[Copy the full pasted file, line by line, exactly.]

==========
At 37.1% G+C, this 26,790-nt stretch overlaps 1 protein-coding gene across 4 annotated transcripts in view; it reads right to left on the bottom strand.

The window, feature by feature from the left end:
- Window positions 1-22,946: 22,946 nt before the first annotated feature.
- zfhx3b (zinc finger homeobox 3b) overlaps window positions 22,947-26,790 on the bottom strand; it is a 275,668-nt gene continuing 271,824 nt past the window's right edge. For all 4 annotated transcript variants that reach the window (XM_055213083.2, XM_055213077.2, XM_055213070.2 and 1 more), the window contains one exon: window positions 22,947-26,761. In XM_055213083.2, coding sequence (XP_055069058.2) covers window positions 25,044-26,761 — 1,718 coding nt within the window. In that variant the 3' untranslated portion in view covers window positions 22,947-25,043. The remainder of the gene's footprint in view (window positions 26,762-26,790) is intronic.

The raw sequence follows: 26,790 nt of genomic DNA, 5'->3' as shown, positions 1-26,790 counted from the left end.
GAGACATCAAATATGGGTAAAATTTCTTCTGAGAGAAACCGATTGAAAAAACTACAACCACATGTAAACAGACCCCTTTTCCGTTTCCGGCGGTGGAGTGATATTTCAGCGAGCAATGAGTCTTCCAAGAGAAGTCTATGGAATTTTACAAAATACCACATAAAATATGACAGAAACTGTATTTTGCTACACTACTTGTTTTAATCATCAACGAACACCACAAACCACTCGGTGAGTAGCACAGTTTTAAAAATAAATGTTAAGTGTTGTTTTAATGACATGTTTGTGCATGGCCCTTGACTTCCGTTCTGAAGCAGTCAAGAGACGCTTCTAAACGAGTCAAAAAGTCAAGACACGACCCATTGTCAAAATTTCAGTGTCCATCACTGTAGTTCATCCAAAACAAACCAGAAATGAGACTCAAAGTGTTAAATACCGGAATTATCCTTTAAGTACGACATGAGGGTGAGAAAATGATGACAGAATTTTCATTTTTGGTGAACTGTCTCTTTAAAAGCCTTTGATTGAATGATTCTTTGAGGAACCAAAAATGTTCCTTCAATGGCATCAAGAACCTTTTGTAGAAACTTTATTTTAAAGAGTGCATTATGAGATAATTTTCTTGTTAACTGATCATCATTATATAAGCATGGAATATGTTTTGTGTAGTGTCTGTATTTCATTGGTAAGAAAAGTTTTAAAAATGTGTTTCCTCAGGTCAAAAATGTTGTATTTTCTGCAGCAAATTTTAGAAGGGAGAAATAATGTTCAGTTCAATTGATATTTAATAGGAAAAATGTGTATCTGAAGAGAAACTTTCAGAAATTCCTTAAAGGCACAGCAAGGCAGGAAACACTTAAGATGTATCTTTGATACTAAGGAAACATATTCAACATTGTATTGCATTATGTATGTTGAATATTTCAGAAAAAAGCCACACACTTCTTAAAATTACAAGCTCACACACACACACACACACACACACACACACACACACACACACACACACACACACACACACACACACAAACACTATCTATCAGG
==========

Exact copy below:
At 37.1% G+C, this 26,790-nt stretch overlaps 1 protein-coding gene across 4 annotated transcripts in view; it reads right to left on the bottom strand.

The window, feature by feature from the left end:
- Window positions 1-22,946: 22,946 nt before the first annotated feature.
- zfhx3b (zinc finger homeobox 3b) overlaps window positions 22,947-26,790 on the bottom strand; it is a 275,668-nt gene continuing 271,824 nt past the window's right edge. For all 4 annotated transcript variants that reach the window (XM_055213083.2, XM_055213077.2, XM_055213070.2 and 1 more), the window contains one exon: window positions 22,947-26,761. In XM_055213083.2, coding sequence (XP_055069058.2) covers window positions 25,044-26,761 — 1,718 coding nt within the window. In that variant the 3' untranslated portion in view covers window positions 22,947-25,043. The remainder of the gene's footprint in view (window positions 26,762-26,790) is intronic.

The raw sequence follows: 26,790 nt of genomic DNA, 5'->3' as shown, positions 1-26,790 counted from the left end.
GAGACATCAAATATGGGTAAAATTTCTTCTGAGAGAAACCGATTGAAAAAACTACAACCACATGTAAACAGACCCCTTTTCCGTTTCCGGCGGTGGAGTGATATTTCAGCGAGCAATGAGTCTTCCAAGAGAAGTCTATGGAATTTTACAAAATACCACATAAAATATGACAGAAACTGTATTTTGCTACACTACTTGTTTTAATCATCAACGAACACCACAAACCACTCGGTGAGTAGCACAGTTTTAAAAATAAATGTTAAGTGTTGTTTTAATGACATGTTTGTGCATGGCCCTTGACTTCCGTTCTGAAGCAGTCAAGAGACGCTTCTAAACGAGTCAAAAAGTCAAGACACGACCCATTGTCAAAATTTCAGTGTCCATCACTGTAGTTCATCCAAAACAAACCAGAAATGAGACTCAAAGTGTTAAATACCGGAATTATCCTTTAAGTACGACATGAGGGTGAGAAAATGATGACAGAATTTTCATTTTTGGTGAACTGTCTCTTTAAAAGCCTTTGATTGAATGATTCTTTGAGGAACCAAAAATGTTCCTTCAATGGCATCAAGAACCTTTTGTAGAAACTTTATTTTAAAGAGTGCATTATGAGATAATTTTCTTGTTAACTGATCATCATTATATAAGCATGGAATATGTTTTGTGTAGTGTCTGTATTTCATTGGTAAGAAAAGTTTTAAAAATGTGTTTCCTCAGGTCAAAAATGTTGTATTTTCTGCAGCAAATTTTAGAAGGGAGAAATAATGTTCAGTTCAATTGATATTTAATAGGAAAAATGTGTATCTGAAGAGAAACTTTCAGAAATTCCTTAAAGGCACAGCAAGGCAGGAAACACTTAAGATGTATCTTTGATACTAAGGAAACATATTCAACATTGTATTGCATTATGTATGTTGAATATTTCAGAAAAAAGCCACACACTTCTTAAAATTACAAGCTCACACACACACACACACACACACACACACACACACACACACACACACACACACACACACACACACACAAACACTATCTATCAGG